The Volkswagen Polo is a breeze to drive around town and reasonably quiet on the motorway but you couldn’t call it exciting and its entry-level petrol engines are weedy
You can get the Volkswagen Polo with a range of petrol and diesel engines and with either a manual or an automatic gearbox.
The entry-level non-turbocharged 75hp 1.0-litre petrol engines are best avoided – they feel sluggish around town and will struggle to keep up with fast-moving traffic. The 95hp turbocharged 1.0-litre model is a much better bet. It’s fairly quiet around town (although it does grumble slightly when you accelerate hard) and feels much less strained at motorway speeds. The Volkswagen Polo is available with a seven-speed automatic gearbox, which will give your left leg a rest in heavy traffic but can be a little jerky at slow speeds – particularly when you’re trying to park.
It might not be as sporty as a SEAT Ibiza but the Polo feels a bit more grown up – like a Golf that’s been zapped by a shrink ray
The top-of-the-range 95hp diesel is available with the same automatic gearbox. It (or the 80hp diesel) makes sense if you’re a high-mileage driver. They’re noticeably louder than the petrol Polos around town but they have more effortless grunt that makes them feel better suited to motorway driving.
The Volkswagen Polo is easy to drive around town thanks to its light steering and good visibility. The relatively slim pillars (where the front doors meet the windscreen) don’t block your view out at junctions and its large rear windscreen helps make parking a doddle, too. For a little extra peace of mind, pick a Highline car – they come with parking sensors as standard.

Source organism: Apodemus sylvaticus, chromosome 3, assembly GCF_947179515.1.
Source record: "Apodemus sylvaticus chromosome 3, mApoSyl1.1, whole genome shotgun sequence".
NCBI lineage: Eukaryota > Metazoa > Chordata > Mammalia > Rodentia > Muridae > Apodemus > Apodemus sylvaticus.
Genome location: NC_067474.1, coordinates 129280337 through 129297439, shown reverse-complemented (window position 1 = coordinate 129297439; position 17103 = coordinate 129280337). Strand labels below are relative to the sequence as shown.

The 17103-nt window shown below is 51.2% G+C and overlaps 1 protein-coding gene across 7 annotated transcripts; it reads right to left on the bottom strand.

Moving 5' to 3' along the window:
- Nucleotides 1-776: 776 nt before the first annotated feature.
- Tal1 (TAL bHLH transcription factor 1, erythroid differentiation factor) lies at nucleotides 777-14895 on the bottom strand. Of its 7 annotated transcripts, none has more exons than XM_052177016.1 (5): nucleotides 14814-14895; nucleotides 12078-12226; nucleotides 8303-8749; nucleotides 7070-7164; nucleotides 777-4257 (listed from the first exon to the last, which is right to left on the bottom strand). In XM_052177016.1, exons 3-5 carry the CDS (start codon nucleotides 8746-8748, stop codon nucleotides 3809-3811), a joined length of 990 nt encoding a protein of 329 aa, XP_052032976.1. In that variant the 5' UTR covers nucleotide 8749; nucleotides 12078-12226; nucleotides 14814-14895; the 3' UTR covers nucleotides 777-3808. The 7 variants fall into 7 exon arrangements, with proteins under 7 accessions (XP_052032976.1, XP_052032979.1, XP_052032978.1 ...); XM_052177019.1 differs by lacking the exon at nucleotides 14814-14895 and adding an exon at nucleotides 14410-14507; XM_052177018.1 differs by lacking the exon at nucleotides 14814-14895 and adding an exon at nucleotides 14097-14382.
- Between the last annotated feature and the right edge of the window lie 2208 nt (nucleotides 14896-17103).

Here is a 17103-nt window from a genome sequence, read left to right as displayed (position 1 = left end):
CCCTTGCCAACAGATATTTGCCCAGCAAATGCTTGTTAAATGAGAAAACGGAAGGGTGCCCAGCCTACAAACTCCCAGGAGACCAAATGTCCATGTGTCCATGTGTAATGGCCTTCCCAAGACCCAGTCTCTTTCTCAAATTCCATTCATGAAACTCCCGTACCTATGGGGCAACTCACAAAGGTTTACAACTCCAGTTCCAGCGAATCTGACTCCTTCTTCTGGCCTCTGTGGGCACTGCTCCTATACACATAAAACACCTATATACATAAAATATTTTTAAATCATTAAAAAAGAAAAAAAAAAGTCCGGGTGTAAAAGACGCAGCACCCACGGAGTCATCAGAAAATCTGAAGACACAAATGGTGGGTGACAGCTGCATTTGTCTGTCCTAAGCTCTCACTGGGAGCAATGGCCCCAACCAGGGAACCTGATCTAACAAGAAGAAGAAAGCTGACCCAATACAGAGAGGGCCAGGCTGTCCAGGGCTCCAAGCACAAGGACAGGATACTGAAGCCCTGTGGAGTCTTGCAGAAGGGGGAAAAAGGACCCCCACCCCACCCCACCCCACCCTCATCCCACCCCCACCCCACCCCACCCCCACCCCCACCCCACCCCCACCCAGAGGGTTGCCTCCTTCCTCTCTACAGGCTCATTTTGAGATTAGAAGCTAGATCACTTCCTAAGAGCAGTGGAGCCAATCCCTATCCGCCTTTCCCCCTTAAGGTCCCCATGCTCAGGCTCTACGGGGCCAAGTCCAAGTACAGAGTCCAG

To really show off to your passengers (or if the thought of parallel parking fills you with dread) you can get a system that’ll steer the car into tight spaces all on its own – all you have to do is operate the pedals.
The same system can also steer you out of spaces and as you head out of the city you’ll find the Volkswagen Polo is impressively comfortable for such a small car. Even in top-spec models (with larger 17-inch alloy wheels) you won’t be shaken too much by monster potholes and it doesn’t lean excessively in tight corners either.
You can pay extra to get adaptive suspension but the standard Polo’s more than comfortable enough, and the addition of a sport setting in a supermini feels a bit superfluous.
It isn’t as fun to drive as a Ford Fiesta but the Volkswagen Polo is more grown up at motorway speeds. It does a good job of muting both wind and tyre noise and it feels impressively stable for a small car.
Euro NCAP hasn’t crash-tested the new Polo yet, but the mechanically identical SEAT Ibiza scored full marks, so you can expect the VW to do the same. Even entry-level Trendline cars come with automatic emergency braking that’ll stop (or try its best to stop) the car for you if it detects an impending collision.
Step up to a Comfortline version and you get driver tiredness detection to help stop you nodding off on long journeys. Adaptive cruise control (that can adjust the Polo’s speed to match cars in front then return to a preset speed once the road’s clear) is available across the range, too.